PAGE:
For I, Frankenstein what is the story you are trying to tell? What are you trying to convey through your art?
I feel someone else might be in a better place to tell me the story they think I’m telling. Other people see things in my work that I hadn’t perceived before and it opens my mind to what I might be trying to say. I started out two years ago with no concept and it was holding me back from creating the art, so I had to abandon the search for a concept, get on with making the pieces and hope that some greater meaning or story would uncover itself during the long process of making the art.
I came to realise, after a year of working on the show, that my motivation for creating art was to tell my personal story of the transformative power of art and how the process of creating helped me endure a very dark period of my life. The figurative black ink drawings show many of the frivolous or dark distractions that saved me, the abstract pieces show the more harmonious moments of realising I was free.
If the punk rock DIY aesthetic can be defined as an art movement (which it should be) then this was my greatest inspiration, it was a life changing influence.
With the more figurative work, a lot of the time, I’m making references to parts of pop culture that have intrigued me consistently over the years: subcultures, cults, cartoons, criminals, movies, music, girls, desire, love, hate, irony, humor, etc. I have an intense need to work with these themes and get them onto paper; they’re all elements of what makes up my cultural DNA.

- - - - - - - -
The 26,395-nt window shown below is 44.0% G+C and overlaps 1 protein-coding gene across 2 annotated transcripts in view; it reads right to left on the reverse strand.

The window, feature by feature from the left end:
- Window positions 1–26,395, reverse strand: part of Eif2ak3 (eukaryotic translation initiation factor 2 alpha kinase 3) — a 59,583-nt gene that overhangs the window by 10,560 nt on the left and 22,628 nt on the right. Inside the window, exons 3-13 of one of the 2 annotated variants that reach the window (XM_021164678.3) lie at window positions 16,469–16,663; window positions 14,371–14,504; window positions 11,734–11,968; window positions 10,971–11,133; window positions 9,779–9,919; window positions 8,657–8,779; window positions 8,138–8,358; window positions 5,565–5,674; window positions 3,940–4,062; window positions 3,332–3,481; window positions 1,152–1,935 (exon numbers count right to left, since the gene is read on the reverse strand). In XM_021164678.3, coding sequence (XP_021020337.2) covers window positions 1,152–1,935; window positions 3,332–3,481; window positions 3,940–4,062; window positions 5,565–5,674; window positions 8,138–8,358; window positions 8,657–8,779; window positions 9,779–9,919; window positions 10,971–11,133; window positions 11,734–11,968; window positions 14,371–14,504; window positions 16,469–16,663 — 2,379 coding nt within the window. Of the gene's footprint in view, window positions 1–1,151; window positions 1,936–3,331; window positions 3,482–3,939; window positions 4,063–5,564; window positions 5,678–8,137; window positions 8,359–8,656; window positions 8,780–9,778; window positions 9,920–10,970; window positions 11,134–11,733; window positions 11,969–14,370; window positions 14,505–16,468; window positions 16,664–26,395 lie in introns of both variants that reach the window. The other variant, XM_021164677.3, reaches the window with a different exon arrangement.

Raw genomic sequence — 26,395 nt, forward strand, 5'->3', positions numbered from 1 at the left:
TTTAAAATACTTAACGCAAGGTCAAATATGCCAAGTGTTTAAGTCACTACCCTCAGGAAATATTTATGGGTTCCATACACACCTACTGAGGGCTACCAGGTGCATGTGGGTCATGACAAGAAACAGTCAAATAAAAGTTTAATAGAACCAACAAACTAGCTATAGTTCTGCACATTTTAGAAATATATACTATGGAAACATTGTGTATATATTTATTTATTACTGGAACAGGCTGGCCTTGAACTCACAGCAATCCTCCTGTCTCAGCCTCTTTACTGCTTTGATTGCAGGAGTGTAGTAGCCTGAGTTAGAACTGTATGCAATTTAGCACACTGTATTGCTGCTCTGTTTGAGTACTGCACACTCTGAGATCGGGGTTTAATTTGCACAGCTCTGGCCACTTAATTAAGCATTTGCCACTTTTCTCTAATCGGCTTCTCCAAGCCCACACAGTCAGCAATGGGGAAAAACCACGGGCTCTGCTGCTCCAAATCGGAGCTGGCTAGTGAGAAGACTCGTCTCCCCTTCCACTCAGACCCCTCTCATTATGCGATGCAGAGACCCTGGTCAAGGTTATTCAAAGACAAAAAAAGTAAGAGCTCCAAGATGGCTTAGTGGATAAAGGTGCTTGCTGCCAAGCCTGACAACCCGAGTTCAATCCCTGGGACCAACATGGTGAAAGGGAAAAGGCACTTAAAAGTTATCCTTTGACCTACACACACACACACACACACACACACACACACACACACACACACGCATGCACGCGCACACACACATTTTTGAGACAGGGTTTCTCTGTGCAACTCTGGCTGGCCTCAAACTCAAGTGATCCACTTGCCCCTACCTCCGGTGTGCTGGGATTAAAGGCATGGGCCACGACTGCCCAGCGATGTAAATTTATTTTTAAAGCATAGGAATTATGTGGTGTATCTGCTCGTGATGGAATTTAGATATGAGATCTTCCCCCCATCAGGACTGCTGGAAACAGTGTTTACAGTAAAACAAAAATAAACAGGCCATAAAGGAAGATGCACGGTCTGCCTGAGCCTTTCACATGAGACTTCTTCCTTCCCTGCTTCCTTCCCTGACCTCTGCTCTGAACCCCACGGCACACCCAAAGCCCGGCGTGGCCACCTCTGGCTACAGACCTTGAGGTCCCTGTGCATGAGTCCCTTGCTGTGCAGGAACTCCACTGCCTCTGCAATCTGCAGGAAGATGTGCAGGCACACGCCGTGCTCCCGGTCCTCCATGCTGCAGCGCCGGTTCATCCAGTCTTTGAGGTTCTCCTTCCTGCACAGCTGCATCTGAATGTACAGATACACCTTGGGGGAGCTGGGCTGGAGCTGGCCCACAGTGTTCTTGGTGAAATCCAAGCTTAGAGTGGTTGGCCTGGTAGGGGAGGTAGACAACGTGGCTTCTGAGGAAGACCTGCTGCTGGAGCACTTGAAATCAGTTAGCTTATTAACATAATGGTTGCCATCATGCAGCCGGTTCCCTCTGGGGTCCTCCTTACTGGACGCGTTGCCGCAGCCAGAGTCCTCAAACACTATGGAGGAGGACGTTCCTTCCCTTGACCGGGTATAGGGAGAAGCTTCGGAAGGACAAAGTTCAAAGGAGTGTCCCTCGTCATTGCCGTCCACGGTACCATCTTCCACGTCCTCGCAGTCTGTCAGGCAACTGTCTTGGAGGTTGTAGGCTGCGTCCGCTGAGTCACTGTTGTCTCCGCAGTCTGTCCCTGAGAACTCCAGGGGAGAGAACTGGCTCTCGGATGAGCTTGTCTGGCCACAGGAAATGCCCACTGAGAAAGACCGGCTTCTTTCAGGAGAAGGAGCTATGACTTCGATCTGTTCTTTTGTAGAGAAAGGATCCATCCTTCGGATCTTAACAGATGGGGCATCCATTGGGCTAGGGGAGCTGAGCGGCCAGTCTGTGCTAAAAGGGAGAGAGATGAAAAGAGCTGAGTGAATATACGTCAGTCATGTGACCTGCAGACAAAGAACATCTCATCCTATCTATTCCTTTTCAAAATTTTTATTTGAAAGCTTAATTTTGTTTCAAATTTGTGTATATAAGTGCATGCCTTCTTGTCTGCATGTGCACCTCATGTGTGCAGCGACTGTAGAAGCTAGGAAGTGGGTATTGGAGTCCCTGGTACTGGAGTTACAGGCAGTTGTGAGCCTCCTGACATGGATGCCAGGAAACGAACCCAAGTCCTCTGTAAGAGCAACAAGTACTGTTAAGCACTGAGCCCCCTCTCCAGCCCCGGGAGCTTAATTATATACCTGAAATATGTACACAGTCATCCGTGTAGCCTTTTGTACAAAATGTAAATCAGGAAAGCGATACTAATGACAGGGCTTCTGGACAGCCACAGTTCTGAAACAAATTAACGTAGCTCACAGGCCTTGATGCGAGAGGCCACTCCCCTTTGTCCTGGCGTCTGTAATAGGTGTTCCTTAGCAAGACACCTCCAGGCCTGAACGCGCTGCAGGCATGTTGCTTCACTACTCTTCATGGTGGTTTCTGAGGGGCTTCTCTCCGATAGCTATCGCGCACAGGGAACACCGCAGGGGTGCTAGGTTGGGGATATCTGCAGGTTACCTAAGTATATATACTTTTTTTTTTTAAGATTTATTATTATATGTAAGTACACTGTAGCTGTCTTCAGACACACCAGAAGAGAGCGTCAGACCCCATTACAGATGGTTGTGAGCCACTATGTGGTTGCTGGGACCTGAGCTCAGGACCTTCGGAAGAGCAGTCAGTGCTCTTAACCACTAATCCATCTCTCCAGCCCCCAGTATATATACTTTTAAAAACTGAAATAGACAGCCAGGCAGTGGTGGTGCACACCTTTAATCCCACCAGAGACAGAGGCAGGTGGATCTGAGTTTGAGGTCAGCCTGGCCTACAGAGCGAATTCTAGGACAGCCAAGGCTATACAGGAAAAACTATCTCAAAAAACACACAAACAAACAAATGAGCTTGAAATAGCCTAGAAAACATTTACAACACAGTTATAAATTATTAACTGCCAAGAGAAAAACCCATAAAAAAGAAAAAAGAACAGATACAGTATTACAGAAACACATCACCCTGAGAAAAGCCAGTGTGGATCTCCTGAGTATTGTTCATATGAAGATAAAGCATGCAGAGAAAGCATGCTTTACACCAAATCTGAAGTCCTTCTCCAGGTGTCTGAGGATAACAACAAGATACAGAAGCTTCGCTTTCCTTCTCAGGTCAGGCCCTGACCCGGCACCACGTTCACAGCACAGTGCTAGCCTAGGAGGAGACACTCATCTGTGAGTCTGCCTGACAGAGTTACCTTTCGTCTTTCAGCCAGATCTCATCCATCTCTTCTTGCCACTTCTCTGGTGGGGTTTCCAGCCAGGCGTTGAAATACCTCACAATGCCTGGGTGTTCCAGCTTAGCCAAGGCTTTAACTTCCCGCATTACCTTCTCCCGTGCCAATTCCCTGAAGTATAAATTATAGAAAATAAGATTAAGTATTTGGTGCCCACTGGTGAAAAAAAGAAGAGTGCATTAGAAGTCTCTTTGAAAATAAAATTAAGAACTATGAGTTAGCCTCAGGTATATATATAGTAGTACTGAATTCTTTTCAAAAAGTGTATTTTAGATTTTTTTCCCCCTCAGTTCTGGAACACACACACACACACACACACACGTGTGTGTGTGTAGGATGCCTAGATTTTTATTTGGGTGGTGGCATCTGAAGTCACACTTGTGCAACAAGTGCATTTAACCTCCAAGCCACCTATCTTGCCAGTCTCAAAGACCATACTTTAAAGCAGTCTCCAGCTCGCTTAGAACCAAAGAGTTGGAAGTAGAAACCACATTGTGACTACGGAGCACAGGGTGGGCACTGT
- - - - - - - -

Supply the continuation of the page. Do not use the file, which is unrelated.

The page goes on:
Also, I hope a detail in one of the paintings will encourage someone to go and look into a subject they weren’t previously aware of, and in the same way I hope that the more abstract ripped poster work will inspire people to see their environment differently; to see a wall of decaying ripped posters as a beautiful piece of accidental abstract art. Art needs to both entertain and change how people perceive their lives and environments.
Looking at your pieces I get a Dada meets punk vibe. Was there any particular art movement that inspired you?
If the punk rock DIY aesthetic can be defined as an art movement (which it should be) then this was my greatest inspiration, it was a life changing influence, especially Jamie Reid’s artwork for the Sex Pistols and the overall DIY collaged flyer culture. I formed bands, organized gigs and painted the posters to advertise the gigs—it was my introduction to design and showed me how art could be political and confrontational. Punk changed me from someone who would probably have ended up in the navy to someone who was passionate about making music and art.
As for Dada, I like the humor, the sarcastic and subversive criticism of what defines a piece of art. I guess the influence of Dadaism on my work comes from making art from found materials. It’s not a conscious nod to the movement, it’s more about how the Dadaists opened the boundaries of what could be considered art and that influence became a normal part of the creative language.
My work has also been compared to the 1940s/50s New Realist movement. The main artist of this movement was Mimmo Rotella, an Italian artist associated with Ultra-Lettrists who created décollage with ripped street posters. I wasn’t aware of him when I started doing my ripped pieces but found his work later on in the process. His work blew my mind and confirmed that what I was doing was valid. Actually, when I saw his work I thought, “oh fuck someone else has already done this ripped poster thing!!” but I came to realize that collaging appropriated ripped posters was just another medium for creating art. Ironically, becoming aware of Rotella’s work may have been one of the major reasons I started painting onto the abstract collages – I realized that I needed to make my version of décollage distinct from what had been done before.